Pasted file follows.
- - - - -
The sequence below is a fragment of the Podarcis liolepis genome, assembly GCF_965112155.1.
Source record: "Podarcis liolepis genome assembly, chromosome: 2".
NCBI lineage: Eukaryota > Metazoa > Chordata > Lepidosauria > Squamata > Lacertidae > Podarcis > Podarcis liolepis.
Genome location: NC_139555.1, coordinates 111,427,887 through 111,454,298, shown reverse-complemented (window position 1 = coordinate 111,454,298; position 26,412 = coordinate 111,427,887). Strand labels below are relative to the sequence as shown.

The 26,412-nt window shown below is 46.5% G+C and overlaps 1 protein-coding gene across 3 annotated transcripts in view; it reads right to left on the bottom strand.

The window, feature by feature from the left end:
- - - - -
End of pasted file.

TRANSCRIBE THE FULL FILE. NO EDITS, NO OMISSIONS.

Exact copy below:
The sequence below is a fragment of the Podarcis liolepis genome, assembly GCF_965112155.1.
Source record: "Podarcis liolepis genome assembly, chromosome: 2".
NCBI lineage: Eukaryota > Metazoa > Chordata > Lepidosauria > Squamata > Lacertidae > Podarcis > Podarcis liolepis.
Genome location: NC_139555.1, coordinates 111,427,887 through 111,454,298, shown reverse-complemented (window position 1 = coordinate 111,454,298; position 26,412 = coordinate 111,427,887). Strand labels below are relative to the sequence as shown.

The 26,412-nt window shown below is 46.5% G+C and overlaps 1 protein-coding gene across 3 annotated transcripts in view; it reads right to left on the bottom strand.

The window, feature by feature from the left end: